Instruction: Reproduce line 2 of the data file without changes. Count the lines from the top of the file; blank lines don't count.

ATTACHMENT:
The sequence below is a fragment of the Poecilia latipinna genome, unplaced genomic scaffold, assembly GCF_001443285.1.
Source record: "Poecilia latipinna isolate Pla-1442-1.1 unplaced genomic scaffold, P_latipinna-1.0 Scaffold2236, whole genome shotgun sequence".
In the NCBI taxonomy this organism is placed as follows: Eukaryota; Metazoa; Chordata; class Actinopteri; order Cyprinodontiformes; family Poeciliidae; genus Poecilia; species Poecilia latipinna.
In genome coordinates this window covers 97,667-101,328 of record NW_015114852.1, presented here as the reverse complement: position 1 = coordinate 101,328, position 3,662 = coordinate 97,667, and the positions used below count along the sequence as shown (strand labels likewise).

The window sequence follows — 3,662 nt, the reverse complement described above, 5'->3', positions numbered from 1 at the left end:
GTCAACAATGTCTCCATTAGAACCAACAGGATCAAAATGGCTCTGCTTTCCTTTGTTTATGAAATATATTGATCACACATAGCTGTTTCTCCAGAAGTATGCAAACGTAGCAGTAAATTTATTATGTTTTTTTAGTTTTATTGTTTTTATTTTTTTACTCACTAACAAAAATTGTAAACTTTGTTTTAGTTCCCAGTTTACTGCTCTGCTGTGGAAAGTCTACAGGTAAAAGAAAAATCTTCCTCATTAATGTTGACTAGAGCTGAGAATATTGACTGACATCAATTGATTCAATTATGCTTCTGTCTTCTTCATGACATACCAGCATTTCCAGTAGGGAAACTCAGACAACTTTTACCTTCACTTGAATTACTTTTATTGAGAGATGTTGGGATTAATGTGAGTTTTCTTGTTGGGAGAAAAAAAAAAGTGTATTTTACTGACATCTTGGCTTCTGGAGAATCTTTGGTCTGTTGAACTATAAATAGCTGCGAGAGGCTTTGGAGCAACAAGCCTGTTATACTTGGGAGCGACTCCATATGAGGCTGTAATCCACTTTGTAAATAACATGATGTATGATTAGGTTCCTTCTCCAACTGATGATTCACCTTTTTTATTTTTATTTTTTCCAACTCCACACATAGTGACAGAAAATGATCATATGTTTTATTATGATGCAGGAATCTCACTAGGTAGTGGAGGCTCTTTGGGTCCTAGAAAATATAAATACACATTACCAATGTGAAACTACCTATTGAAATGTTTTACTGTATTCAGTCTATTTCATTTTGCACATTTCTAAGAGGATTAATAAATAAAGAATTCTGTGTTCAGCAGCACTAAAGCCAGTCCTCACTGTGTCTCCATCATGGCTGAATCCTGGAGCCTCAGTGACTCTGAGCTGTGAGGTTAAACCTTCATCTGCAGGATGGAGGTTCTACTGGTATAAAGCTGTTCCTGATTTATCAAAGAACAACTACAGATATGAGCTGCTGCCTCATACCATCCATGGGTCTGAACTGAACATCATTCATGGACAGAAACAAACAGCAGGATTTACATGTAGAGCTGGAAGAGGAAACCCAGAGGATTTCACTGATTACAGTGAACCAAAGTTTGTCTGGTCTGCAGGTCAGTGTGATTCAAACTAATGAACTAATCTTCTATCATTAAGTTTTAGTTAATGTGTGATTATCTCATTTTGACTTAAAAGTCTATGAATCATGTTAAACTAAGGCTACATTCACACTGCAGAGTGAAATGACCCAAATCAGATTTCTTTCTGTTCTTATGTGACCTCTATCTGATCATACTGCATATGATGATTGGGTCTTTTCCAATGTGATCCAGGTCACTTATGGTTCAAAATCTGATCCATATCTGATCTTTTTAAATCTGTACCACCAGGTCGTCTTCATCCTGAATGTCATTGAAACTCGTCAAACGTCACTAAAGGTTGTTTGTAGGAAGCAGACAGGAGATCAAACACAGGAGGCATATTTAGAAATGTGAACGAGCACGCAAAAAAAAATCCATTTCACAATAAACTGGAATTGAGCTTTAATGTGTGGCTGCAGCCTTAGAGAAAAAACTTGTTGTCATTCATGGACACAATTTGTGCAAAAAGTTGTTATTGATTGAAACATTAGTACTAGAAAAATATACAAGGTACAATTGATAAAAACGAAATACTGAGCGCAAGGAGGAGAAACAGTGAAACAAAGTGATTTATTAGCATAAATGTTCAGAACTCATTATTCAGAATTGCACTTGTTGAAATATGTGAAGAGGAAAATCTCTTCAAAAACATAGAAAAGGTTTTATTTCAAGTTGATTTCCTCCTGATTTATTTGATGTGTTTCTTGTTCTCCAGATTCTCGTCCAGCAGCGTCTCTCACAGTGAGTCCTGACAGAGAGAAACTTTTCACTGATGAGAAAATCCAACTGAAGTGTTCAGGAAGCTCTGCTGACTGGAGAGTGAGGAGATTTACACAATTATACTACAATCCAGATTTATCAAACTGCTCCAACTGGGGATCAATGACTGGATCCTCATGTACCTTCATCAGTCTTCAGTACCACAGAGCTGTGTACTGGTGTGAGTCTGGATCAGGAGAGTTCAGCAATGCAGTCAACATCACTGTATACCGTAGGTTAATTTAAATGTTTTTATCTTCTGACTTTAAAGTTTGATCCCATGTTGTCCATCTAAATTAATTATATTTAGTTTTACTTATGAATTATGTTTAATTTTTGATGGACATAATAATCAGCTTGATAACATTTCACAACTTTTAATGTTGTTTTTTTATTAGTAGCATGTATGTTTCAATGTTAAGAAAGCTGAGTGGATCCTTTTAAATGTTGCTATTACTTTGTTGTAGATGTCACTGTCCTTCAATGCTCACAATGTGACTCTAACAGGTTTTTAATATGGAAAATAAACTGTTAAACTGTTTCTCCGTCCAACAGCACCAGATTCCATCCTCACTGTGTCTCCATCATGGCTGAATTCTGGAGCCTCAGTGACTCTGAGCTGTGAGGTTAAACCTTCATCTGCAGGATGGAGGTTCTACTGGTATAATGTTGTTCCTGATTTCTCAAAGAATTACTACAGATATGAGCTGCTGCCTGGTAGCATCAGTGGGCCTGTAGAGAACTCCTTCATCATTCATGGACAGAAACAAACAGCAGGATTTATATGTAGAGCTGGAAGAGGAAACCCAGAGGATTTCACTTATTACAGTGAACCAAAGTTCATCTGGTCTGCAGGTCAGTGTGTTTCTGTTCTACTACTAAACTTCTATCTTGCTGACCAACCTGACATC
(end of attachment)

Source record: "Poecilia latipinna isolate Pla-1442-1.1 unplaced genomic scaffold, P_latipinna-1.0 Scaffold2236, whole genome shotgun sequence".